You probably already know that you need to visit your dentist at least twice a year, and brush your teeth at least twice a day as part of good oral health care habits. Many patients go through the motions when it comes to caring for their teeth, but do you actually know why you do the things you do for your teeth? By getting to know the parts of your tooth a little bit better, you can understand how to care for your teeth as a whole. In today’s blog, we offer a brief overview of the parts of your tooth, and why each one is important to your tooth’s function.
The Crown of Your Tooth Protects the Rest
When you picture a tooth mentally, you probably picture the crown. The crown, while only approximately one third of your tooth, is the outermost layer of your tooth that protects the rest of the parts of your tooth. The outside of your crown is covered in enamel, the hardest tissue in the human body. This allows you to chew food while protecting what lies beneath the crown of your tooth. When plaque buildup on the surface of your tooth, the acid produced by bacteria can wear away at your enamel. Over time, this leads to a hole in your tooth — a cavity — which bacteria can colonize. As the enamel is penetrated, the infection will spread.
The Roots of Your Tooth Hold it in Place
Beneath the surface of your gum line, your tooth is held in place by its roots. Your teeth are sturdy and durable because they are connected by tissue to your jawbone. This gives you bite power. Just as bacteria can build up on the surface of your tooth, it can also build up around and beneath the gum line. Prolonged inflammation and infection is known as gingivitis. Over time, gingivitis can exacerbate and lead to periodontitis. This irreversible condition causes a loss of bone mass in the jaw. That’s why it’s so important to clean both your teeth and your gums.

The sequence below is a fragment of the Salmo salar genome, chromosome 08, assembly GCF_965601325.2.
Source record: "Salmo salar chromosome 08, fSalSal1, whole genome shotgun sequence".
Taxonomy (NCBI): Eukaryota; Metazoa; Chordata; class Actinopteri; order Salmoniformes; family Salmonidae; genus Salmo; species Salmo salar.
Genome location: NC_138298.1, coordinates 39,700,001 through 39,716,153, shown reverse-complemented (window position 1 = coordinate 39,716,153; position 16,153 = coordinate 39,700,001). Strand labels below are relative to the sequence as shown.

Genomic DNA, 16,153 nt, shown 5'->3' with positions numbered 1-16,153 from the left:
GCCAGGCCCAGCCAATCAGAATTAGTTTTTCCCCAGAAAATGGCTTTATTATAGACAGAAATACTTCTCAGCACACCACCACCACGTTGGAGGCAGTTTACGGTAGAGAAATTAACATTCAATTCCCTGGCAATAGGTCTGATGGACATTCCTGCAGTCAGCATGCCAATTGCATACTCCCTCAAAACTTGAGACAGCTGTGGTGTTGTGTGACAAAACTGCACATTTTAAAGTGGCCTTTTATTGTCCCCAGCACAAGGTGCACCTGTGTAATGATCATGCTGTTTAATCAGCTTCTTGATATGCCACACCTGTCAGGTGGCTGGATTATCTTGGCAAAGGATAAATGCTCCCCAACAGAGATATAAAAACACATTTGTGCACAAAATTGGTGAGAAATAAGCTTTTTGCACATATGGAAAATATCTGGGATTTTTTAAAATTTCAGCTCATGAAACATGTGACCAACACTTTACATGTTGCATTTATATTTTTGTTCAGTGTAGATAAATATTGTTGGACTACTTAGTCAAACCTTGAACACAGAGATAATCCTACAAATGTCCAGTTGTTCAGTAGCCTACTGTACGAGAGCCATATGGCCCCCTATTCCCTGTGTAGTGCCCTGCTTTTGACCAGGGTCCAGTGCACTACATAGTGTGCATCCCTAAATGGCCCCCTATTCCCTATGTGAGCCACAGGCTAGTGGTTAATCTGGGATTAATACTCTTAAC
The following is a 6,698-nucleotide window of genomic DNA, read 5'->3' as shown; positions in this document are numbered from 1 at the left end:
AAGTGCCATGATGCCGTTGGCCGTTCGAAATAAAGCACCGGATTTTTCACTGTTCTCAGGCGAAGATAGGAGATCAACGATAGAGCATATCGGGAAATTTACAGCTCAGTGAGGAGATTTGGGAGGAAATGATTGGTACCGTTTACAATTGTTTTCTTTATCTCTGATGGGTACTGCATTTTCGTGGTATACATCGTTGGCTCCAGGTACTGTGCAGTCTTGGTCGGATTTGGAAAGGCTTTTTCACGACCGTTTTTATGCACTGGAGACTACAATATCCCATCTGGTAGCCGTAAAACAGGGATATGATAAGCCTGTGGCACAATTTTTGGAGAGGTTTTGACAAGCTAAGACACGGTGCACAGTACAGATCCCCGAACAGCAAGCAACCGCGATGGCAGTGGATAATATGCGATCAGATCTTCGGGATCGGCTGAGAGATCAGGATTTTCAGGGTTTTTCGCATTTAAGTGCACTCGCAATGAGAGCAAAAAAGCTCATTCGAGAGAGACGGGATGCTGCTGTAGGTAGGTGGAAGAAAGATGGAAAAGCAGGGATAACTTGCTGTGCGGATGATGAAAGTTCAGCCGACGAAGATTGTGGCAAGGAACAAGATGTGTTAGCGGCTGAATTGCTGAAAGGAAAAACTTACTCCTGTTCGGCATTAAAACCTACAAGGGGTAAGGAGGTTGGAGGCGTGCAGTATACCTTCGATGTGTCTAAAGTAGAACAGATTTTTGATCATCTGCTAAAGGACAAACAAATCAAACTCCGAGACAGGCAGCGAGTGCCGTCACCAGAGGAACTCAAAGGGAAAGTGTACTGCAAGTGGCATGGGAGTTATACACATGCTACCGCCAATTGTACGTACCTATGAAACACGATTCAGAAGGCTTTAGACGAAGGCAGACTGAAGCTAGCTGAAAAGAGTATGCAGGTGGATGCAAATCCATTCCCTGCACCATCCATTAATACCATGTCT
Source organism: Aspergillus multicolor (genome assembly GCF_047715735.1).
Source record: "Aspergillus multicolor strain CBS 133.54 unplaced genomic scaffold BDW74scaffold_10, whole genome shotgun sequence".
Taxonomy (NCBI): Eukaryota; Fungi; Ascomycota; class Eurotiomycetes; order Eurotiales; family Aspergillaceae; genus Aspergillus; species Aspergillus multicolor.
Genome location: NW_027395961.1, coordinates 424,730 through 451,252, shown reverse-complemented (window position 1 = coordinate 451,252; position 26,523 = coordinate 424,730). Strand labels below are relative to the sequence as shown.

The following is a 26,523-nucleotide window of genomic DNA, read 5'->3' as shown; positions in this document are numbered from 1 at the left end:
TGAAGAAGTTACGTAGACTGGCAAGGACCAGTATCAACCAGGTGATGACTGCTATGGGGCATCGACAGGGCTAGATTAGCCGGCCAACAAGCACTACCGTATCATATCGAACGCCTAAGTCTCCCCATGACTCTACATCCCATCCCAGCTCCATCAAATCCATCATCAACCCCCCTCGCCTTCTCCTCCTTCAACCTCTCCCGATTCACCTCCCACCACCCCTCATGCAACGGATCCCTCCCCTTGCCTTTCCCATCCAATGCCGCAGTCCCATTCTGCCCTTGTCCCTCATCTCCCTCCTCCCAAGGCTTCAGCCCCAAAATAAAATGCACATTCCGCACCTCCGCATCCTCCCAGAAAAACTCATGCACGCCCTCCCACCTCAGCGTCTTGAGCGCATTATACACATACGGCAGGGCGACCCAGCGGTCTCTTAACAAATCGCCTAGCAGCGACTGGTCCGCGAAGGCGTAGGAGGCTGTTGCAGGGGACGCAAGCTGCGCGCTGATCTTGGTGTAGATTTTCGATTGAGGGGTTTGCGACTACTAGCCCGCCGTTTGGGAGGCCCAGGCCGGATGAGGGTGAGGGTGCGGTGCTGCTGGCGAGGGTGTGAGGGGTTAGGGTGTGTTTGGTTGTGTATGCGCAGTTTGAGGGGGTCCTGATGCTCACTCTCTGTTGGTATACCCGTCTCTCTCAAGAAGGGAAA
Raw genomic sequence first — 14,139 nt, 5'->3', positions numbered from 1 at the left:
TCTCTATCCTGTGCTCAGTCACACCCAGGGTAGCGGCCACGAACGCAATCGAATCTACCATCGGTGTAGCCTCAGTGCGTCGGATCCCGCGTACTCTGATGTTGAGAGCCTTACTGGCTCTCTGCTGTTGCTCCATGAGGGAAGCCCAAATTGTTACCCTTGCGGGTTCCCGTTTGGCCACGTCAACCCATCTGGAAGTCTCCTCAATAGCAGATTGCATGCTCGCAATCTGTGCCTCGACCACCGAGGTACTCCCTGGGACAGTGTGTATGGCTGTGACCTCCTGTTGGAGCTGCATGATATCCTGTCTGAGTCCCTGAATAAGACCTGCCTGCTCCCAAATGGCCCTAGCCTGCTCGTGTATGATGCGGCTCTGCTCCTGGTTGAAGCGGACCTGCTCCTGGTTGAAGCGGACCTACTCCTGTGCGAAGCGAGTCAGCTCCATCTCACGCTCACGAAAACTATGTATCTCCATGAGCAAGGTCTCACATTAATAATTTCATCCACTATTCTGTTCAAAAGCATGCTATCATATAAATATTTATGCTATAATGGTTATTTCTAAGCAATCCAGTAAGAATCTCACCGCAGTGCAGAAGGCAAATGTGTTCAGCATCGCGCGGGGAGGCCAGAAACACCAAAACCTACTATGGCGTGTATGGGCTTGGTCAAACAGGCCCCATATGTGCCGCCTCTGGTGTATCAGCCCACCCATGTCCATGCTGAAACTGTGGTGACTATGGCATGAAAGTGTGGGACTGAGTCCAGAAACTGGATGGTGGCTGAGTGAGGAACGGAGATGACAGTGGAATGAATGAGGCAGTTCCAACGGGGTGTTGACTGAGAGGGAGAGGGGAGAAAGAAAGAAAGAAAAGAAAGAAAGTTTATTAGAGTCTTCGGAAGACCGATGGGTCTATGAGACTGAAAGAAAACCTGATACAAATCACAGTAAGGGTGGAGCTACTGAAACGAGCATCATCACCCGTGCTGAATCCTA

The Dentin and Pulp of Your tooth Are Precious and Vulnerable
Beneath the hard exterior of your tooth lies the dentin and pulp. The dentin is a layer of tiny tubes that connect to the pulp of your tooth. The pulp is what houses nerves and blood vessels in the tooth. Your teeth need nutrients, just like any other organ in the body. They receive those nutrients through root canals to the pulp. When bacteria work their way into the dentin and pulp, it will typically cause significant pain for your tooth. In these cases, you’ll likely need root canal therapy and/or serious restorative work to get rid of the bacteria and repair your tooth.
Schedule Your Dentist Appointment at Melrose Dental Arts
Knowing more about the function of your teeth should help you understand why it’s so important to brush and floss regularly. You also need to make biannual visits to your dentist. Dr. Amiri and the Melrose Dental Arts team take an educational approach to dentistry. You’ll feel comfortable and informed after your visit. Schedule your biannual visit at Melrose Dental Arts in Vista, CA by calling 760-724-9117.